H-STAR pursues its mission in a number of ways, all built on our core belief in the power of collaboration: we organize interdisciplinary grants, contracts, and other funding opportunities; we bring together faculty to work collaboratively on projects — both across the campus and in collaboration with faculty at other universities around the world; and we organize events such as lectures, small seminars, workshops and conferences, sometimes through our mediaX, ChangeLabs, Behavior Design Lab and International Visiting Scholars programs.
Because the problems we focus on are generally extremely broad, requiring the expertise of many different disciplines, H-STAR is not built on a fixed membership model. All Stanford faculty are eligible to participate in H-STAR supported research, as are faculty from universities anywhere in the world.
A crossroads for Interdisciplinary Research
H-STAR is a crossroads for people, expertise, projects, and programs that connect Stanford resources in human sciences with research and innovation about information technology. The social problems found at this intersection are significant, challenging, and in flux, in part because there is no social equivalent to Moore’s Law — technological capabilities are expanding far more rapidly than are the social and cultural adaptations to their properties and prospects.
At the individual level, technology may be difficult to use, limiting its potential benefits: it can join people — but also separate them; it can teach — but also distract and create new inequities; and it can accelerate work and life — but also interfere and overwhelm.
At the social level, technology both threatens and enhances our security, whether in the home, community or workplace.
The “digital divide” highlights how information technology is distributed unevenly on the basis of economics, knowledge, language, and culture. And technology is a primary business force that can make products and services better, cheaper, and faster, while also transforming their fundamental character in disruptive waves that create new marketplaces and communication revolutions.
H-STAR addresses these individual and societal challenges with research and innovation that preserves the details, literatures, and methods of traditional disciplines while benefiting from the emergent synergies and surprises that come from interdisciplinary ventures.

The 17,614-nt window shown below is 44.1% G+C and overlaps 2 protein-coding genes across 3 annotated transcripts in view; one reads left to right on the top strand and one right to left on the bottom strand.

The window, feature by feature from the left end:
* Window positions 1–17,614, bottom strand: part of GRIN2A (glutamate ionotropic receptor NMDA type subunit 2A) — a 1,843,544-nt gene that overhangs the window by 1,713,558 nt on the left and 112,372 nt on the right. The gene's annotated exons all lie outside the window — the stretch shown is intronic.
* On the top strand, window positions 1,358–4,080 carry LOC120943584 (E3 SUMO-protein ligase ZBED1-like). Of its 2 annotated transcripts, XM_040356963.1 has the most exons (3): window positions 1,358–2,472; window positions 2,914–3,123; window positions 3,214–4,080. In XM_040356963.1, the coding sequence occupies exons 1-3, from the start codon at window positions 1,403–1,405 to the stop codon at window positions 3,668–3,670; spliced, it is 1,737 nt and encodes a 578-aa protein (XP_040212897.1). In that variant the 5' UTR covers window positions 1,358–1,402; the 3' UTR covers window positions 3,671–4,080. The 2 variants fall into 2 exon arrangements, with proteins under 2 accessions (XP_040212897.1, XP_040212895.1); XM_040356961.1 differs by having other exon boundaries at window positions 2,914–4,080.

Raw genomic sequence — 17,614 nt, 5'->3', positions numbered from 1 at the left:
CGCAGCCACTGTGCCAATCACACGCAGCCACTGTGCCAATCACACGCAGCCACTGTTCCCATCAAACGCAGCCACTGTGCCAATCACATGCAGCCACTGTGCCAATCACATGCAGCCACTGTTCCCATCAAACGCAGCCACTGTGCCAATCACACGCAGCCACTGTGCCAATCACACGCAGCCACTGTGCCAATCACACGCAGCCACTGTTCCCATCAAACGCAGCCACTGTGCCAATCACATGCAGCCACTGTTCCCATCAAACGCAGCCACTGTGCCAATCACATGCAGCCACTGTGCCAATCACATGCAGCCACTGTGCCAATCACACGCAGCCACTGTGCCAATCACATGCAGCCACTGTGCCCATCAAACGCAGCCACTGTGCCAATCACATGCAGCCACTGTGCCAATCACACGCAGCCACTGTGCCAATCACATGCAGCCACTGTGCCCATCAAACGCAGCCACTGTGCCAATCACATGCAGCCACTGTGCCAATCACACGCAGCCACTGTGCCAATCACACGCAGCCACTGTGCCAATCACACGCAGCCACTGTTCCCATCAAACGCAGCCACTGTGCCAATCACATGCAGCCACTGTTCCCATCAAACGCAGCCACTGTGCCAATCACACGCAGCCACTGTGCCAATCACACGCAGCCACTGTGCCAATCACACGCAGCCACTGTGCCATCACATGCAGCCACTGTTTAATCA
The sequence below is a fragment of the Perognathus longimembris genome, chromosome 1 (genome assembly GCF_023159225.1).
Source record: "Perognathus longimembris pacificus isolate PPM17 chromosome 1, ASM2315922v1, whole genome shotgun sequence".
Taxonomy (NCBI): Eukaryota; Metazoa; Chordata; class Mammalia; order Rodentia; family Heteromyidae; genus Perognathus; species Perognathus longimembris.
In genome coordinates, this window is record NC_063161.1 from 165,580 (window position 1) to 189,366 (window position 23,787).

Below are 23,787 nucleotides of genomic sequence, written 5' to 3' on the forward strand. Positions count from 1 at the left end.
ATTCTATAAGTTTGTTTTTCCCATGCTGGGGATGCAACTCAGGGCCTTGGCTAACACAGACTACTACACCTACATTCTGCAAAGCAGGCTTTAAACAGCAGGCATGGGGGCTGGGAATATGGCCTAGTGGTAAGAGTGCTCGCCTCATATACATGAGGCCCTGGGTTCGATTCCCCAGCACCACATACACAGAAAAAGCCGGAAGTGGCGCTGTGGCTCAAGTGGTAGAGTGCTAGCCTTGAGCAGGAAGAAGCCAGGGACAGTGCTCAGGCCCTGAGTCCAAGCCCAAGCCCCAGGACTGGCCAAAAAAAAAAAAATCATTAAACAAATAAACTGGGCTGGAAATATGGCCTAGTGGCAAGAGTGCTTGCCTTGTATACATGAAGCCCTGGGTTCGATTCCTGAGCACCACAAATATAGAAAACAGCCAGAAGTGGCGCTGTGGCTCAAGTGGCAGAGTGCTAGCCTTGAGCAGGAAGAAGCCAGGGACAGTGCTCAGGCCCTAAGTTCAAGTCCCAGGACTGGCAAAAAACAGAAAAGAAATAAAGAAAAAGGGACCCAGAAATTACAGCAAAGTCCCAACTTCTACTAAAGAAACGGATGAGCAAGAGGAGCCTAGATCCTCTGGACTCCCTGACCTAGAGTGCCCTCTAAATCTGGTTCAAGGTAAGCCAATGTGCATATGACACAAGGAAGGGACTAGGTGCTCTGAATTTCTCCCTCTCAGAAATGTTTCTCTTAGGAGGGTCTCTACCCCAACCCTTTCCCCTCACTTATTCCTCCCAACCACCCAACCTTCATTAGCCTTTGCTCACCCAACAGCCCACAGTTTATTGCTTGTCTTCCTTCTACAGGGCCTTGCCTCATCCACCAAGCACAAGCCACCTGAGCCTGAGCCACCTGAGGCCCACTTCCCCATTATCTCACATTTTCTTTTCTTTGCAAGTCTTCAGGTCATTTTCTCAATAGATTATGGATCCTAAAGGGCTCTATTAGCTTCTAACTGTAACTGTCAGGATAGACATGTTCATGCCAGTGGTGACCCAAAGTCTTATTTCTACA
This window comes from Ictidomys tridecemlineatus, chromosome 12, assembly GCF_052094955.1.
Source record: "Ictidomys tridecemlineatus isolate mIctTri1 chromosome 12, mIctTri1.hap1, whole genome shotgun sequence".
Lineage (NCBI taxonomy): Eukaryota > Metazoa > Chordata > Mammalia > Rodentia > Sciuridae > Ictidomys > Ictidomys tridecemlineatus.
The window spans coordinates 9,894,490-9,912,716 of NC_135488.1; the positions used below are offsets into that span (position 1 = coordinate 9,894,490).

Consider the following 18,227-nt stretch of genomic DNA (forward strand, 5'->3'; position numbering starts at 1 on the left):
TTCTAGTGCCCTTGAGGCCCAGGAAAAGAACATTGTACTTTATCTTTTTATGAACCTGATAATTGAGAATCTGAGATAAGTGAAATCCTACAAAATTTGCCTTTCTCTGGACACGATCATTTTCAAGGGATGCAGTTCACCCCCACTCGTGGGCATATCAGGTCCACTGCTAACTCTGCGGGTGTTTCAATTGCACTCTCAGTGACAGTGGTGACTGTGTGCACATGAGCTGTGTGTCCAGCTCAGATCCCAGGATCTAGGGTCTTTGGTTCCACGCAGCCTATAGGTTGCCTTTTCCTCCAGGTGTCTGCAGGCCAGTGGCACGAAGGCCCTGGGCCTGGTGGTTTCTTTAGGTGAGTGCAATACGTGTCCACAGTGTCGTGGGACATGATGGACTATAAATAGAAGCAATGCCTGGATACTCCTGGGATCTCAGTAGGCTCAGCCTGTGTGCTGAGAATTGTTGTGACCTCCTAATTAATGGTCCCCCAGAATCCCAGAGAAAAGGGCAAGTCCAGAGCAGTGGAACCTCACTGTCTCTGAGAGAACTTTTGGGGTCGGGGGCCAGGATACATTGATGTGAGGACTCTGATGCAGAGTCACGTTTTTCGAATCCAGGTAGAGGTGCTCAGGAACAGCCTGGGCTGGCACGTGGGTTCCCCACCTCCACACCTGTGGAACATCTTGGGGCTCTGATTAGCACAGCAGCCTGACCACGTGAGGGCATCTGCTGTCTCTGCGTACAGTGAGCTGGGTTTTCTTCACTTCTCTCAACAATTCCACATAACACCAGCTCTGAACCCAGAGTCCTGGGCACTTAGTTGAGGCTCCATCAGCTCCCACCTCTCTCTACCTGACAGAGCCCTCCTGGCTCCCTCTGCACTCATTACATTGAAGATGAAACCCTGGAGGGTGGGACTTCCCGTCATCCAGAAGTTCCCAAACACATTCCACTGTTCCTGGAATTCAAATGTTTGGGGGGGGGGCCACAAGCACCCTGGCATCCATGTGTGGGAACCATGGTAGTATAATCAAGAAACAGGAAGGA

The human science literatures represented in H-STAR include the cognitive sciences and neurosciences, linguistics, logic, symbolic systems, learning sciences and education, philosophy, sociological and anthropological studies of social interaction mediated by technologies, information processing, emotions, persuasion and rhetoric, visualization and vision sciences, and work about oral, written, visual and musical production.
The information technologies that H-STAR influences include computing and media systems of all shapes and sizes that can understand and produce language, faces, gestures and emotions, and systems that can automate human-machine dialogue, display information in different formats and sizes, and create collaborative work and learning spaces, incorporating agents, avatars, gaming, and immersive environments.
An Innovative Structure
Interdisciplinary research institutes are nothing new in leading universities. As the complexity of modern life and new technologies has increased, so too has the need to combine expertise in order to better study new ways of working and playing, to analyze how people use new technologies and gain insights leading to better design. Typically such interdisciplinary institutes are created by means of a collaborative initiative by individuals in two or three academic disciplines. H-STAR takes a significant step beyond.
H-STAR cuts across the entire university, bringing together leading scholars from many disciplines, some of which have traditionally been far apart, such as engineering and theater studies, communications and art, or medical informatics and psychology. What defines H-STAR, and what unites the Stanford researchers who participate in the new Institute, is a passionate interest in the disciplines that contribute to the interdisciplinary mix of the Institute, and the ways in which people and technology interact — interests that are at the same time well defined yet so broad as to be campus wide.
The problems that H-STAR focuses on are in general too broad to determine in advance which researchers or which disciplines can best contribute. Accordingly, H-STAR is not based on a traditional membership model. All Stanford faculty are potentially H-STAR researchers. To date, a total of 64 Stanford researchers from all five schools have carried out research funded through H-STAR, participated in an H-STAR research planning retreat, or hosted a visiting H-STAR researcher from another university or a mediaX member company. In addition, over 115 Stanford faculty members have received over $5.5M in research support through H-STAR’s affiliate program, mediaX at Stanford University.